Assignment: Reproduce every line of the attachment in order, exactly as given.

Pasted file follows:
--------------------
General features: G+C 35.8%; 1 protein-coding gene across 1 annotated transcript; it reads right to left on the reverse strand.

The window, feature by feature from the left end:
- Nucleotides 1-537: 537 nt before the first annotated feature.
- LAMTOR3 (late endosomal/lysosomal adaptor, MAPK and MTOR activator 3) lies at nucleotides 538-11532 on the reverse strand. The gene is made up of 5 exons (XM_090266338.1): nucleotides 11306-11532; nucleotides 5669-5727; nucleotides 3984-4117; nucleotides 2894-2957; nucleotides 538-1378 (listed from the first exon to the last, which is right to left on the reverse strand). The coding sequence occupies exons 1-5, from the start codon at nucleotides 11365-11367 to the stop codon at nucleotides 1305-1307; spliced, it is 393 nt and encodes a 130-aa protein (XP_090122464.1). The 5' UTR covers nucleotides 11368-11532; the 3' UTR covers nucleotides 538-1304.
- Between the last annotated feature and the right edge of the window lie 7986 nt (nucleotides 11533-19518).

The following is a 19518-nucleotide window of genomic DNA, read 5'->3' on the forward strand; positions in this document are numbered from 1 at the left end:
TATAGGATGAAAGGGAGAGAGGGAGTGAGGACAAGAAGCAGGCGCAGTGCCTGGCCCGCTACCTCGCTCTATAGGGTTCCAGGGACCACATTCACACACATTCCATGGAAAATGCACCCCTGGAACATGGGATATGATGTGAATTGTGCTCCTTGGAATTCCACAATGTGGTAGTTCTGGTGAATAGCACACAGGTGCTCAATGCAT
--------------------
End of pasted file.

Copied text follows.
General features: G+C 35.8%; 1 protein-coding gene across 1 annotated transcript; it reads right to left on the reverse strand.

The window, feature by feature from the left end:
- Nucleotides 1-537: 537 nt before the first annotated feature.
- LAMTOR3 (late endosomal/lysosomal adaptor, MAPK and MTOR activator 3) lies at nucleotides 538-11532 on the reverse strand. The gene is made up of 5 exons (XM_090266338.1): nucleotides 11306-11532; nucleotides 5669-5727; nucleotides 3984-4117; nucleotides 2894-2957; nucleotides 538-1378 (listed from the first exon to the last, which is right to left on the reverse strand). The coding sequence occupies exons 1-5, from the start codon at nucleotides 11365-11367 to the stop codon at nucleotides 1305-1307; spliced, it is 393 nt and encodes a 130-aa protein (XP_090122464.1). The 5' UTR covers nucleotides 11368-11532; the 3' UTR covers nucleotides 538-1304.
- Between the last annotated feature and the right edge of the window lie 7986 nt (nucleotides 11533-19518).

The following is a 19518-nucleotide window of genomic DNA, read 5'->3' on the forward strand; positions in this document are numbered from 1 at the left end:
TATAGGATGAAAGGGAGAGAGGGAGTGAGGACAAGAAGCAGGCGCAGTGCCTGGCCCGCTACCTCGCTCTATAGGGTTCCAGGGACCACATTCACACACATTCCATGGAAAATGCACCCCTGGAACATGGGATATGATGTGAATTGTGCTCCTTGGAATTCCACAATGTGGTAGTTCTGGTGAATAGCACACAGGTGCTCAATGCAT